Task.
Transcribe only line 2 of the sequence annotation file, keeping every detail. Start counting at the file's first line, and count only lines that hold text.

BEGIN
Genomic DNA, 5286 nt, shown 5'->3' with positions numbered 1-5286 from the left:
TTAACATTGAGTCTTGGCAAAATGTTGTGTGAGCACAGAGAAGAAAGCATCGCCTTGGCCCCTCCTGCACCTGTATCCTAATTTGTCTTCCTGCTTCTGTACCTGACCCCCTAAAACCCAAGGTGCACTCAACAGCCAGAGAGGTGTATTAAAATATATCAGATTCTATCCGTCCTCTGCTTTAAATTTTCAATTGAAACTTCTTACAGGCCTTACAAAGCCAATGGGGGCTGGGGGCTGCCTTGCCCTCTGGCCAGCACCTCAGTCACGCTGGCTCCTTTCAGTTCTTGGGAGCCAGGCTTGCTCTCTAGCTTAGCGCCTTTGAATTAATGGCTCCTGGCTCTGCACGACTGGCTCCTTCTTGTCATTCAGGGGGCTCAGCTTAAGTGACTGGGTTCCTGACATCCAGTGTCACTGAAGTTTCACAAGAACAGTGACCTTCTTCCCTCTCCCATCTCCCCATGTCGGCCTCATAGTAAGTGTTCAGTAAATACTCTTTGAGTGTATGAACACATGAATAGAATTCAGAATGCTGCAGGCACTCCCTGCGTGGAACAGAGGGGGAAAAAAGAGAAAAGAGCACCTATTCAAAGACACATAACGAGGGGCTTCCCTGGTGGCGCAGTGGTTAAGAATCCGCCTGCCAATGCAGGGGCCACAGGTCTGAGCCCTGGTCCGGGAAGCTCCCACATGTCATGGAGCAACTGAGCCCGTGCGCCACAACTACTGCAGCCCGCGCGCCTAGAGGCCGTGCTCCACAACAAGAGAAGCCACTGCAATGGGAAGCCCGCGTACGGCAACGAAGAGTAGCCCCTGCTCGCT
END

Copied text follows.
TTAACATTGAGTCTTGGCAAAATGTTGTGTGAGCACAGAGAAGAAAGCATCGCCTTGGCCCCTCCTGCACCTGTATCCTAATTTGTCTTCCTGCTTCTGTACCTGACCCCCTAAAACCCAAGGTGCACTCAACAGCCAGAGAGGTGTATTAAAATATATCAGATTCTATCCGTCCTCTGCTTTAAATTTTCAATTGAAACTTCTTACAGGCCTTACAAAGCCAATGGGGGCTGGGGGCTGCCTTGCCCTCTGGCCAGCACCTCAGTCACGCTGGCTCCTTTCAGTTCTTGGGAGCCAGGCTTGCTCTCTAGCTTAGCGCCTTTGAATTAATGGCTCCTGGCTCTGCACGACTGGCTCCTTCTTGTCATTCAGGGGGCTCAGCTTAAGTGACTGGGTTCCTGACATCCAGTGTCACTGAAGTTTCACAAGAACAGTGACCTTCTTCCCTCTCCCATCTCCCCATGTCGGCCTCATAGTAAGTGTTCAGTAAATACTCTTTGAGTGTATGAACACATGAATAGAATTCAGAATGCTGCAGGCACTCCCTGCGTGGAACAGAGGGGGAAAAAAGAGAAAAGAGCACCTATTCAAAGACACATAACGAGGGGCTTCCCTGGTGGCGCAGTGGTTAAGAATCCGCCTGCCAATGCAGGGGCCACAGGTCTGAGCCCTGGTCCGGGAAGCTCCCACATGTCATGGAGCAACTGAGCCCGTGCGCCACAACTACTGCAGCCCGCGCGCCTAGAGGCCGTGCTCCACAACAAGAGAAGCCACTGCAATGGGAAGCCCGCGTACGGCAACGAAGAGTAGCCCCTGCTCGCT